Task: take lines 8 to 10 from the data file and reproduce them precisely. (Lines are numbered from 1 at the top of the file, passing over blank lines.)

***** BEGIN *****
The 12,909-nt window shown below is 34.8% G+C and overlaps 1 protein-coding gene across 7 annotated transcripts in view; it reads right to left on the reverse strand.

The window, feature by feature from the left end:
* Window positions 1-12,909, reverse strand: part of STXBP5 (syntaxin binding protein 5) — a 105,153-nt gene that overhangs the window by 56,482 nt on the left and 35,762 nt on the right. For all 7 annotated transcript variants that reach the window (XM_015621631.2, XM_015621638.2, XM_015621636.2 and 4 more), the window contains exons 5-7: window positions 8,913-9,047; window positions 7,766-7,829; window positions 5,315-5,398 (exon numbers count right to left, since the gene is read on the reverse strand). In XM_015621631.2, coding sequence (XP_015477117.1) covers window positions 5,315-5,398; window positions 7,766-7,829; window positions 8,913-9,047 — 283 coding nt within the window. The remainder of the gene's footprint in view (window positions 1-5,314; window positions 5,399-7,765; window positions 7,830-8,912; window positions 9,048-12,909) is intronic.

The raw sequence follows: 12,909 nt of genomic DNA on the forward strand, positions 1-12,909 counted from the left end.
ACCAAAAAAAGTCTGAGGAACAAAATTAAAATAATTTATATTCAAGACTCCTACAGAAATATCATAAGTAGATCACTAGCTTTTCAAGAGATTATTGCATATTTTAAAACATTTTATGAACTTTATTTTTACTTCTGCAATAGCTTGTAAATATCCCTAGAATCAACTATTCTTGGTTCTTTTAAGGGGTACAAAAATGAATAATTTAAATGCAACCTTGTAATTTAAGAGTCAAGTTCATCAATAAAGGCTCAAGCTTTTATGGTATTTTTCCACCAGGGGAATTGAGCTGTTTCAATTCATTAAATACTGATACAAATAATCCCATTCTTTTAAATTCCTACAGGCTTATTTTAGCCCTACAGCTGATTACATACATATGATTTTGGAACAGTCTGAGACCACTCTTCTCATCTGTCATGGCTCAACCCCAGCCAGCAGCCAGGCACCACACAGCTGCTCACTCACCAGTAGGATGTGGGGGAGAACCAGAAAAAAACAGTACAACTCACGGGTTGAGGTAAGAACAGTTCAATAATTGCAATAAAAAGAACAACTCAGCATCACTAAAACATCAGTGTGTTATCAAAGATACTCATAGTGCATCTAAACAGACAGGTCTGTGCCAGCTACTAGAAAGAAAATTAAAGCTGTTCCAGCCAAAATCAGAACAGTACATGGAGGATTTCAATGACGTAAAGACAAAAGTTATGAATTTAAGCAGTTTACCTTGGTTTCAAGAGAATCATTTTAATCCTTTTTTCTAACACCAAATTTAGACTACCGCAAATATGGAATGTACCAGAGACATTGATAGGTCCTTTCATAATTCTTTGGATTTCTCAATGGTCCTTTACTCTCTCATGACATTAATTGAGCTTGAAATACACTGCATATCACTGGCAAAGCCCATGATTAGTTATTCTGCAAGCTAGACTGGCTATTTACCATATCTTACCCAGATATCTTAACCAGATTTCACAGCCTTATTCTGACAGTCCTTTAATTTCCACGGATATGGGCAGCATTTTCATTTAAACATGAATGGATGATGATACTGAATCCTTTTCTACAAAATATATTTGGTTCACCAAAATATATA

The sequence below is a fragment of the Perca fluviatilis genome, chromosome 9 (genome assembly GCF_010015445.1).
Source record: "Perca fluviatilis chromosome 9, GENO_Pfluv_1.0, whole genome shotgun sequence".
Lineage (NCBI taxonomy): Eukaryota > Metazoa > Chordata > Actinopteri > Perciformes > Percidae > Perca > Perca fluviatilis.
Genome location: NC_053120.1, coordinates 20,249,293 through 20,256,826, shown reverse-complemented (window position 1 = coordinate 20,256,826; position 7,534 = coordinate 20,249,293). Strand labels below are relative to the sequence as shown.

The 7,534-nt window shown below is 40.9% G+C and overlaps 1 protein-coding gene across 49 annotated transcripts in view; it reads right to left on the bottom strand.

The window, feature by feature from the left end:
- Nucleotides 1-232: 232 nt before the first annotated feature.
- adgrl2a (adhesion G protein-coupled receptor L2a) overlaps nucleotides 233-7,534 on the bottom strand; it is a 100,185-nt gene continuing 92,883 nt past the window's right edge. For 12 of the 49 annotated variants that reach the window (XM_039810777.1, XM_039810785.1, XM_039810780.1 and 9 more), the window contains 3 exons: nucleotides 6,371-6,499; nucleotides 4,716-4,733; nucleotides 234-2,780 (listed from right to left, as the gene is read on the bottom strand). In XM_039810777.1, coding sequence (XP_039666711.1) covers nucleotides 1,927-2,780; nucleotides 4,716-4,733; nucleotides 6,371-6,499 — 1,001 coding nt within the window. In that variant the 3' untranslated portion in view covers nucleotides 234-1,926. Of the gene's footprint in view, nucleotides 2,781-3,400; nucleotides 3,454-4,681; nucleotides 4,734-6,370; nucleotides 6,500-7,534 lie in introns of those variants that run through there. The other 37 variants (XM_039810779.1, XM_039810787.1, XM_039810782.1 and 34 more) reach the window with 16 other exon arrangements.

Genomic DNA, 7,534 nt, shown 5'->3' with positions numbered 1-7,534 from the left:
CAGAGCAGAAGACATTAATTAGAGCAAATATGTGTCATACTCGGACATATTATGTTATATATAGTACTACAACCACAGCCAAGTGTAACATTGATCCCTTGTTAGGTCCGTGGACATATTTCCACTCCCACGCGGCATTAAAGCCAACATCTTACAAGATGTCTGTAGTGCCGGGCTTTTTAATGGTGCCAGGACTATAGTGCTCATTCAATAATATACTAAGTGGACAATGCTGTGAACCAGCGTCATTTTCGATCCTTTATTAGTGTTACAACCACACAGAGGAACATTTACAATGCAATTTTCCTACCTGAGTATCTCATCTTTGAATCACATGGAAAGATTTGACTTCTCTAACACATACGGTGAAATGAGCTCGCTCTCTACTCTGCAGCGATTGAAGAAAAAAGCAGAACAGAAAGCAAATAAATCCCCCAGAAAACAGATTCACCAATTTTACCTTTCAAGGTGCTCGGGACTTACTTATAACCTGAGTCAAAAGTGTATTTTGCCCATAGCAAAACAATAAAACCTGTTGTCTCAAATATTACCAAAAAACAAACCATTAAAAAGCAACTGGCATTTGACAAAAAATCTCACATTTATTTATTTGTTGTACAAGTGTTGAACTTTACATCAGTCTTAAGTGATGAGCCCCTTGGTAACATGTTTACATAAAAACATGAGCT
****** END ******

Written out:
Lineage (NCBI taxonomy): Eukaryota > Metazoa > Chordata > Actinopteri > Perciformes > Percidae > Perca > Perca fluviatilis.
Genome location: NC_053120.1, coordinates 20,249,293 through 20,256,826, shown reverse-complemented (window position 1 = coordinate 20,256,826; position 7,534 = coordinate 20,249,293). Strand labels below are relative to the sequence as shown.

The 7,534-nt window shown below is 40.9% G+C and overlaps 1 protein-coding gene across 49 annotated transcripts in view; it reads right to left on the bottom strand.